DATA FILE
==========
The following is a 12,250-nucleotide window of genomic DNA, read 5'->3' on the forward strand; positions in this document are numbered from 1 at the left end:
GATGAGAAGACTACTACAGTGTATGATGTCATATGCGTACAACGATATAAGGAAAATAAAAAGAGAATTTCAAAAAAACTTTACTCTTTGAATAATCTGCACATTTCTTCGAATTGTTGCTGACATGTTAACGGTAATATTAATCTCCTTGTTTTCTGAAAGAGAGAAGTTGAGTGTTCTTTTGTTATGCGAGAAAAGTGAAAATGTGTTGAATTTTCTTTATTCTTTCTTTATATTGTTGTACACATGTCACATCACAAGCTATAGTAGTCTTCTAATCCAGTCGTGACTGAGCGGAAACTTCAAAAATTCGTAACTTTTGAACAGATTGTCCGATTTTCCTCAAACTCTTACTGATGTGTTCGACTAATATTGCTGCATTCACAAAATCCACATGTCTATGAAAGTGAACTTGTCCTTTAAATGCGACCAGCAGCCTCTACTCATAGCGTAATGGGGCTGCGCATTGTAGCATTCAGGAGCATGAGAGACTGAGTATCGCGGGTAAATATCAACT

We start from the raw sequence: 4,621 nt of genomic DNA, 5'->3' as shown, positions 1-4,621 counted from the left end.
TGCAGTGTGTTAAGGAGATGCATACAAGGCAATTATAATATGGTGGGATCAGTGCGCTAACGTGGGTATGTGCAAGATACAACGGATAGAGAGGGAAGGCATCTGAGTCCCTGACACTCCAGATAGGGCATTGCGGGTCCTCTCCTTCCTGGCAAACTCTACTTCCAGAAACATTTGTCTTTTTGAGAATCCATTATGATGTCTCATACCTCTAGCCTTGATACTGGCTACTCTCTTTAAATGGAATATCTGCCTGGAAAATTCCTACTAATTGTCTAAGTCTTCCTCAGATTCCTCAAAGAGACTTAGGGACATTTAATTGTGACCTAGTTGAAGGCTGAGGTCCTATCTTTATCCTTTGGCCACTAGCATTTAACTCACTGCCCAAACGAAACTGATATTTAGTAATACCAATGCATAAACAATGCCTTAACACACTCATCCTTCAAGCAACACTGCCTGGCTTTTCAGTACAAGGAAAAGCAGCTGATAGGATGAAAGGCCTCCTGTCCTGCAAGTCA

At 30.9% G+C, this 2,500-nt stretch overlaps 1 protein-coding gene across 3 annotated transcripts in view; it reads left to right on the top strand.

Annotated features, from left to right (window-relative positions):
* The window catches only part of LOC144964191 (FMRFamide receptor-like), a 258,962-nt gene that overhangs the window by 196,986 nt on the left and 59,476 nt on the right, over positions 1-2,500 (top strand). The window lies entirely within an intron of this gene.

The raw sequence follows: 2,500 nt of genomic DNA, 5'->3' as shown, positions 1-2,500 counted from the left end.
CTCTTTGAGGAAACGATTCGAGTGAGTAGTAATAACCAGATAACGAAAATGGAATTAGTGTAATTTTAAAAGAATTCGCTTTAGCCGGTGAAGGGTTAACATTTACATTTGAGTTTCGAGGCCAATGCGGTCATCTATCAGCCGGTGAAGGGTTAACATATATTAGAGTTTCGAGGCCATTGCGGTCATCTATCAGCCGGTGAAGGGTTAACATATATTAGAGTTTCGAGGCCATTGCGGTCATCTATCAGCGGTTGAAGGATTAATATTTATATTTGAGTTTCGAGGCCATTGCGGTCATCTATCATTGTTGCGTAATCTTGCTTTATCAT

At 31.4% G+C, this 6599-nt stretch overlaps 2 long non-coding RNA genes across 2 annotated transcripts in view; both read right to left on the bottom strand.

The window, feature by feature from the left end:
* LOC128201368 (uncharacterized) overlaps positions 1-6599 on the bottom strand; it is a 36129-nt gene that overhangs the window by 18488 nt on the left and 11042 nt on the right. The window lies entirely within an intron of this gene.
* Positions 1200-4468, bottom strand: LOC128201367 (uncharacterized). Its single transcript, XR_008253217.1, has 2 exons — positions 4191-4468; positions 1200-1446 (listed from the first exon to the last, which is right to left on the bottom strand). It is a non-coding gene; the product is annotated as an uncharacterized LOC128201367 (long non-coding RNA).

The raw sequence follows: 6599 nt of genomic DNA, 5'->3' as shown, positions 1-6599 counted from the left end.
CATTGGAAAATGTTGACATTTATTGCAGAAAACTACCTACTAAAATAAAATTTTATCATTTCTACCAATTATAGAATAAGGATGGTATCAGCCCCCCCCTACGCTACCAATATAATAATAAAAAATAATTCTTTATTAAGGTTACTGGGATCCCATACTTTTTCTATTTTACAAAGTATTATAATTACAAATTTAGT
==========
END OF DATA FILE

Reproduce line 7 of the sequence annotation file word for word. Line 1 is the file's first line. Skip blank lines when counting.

* The window catches only part of LOC144964191 (FMRFamide receptor-like), a 258,962-nt gene that overhangs the window by 196,986 nt on the left and 59,476 nt on the right, over positions 1-2,500 (top strand). The window lies entirely within an intron of this gene.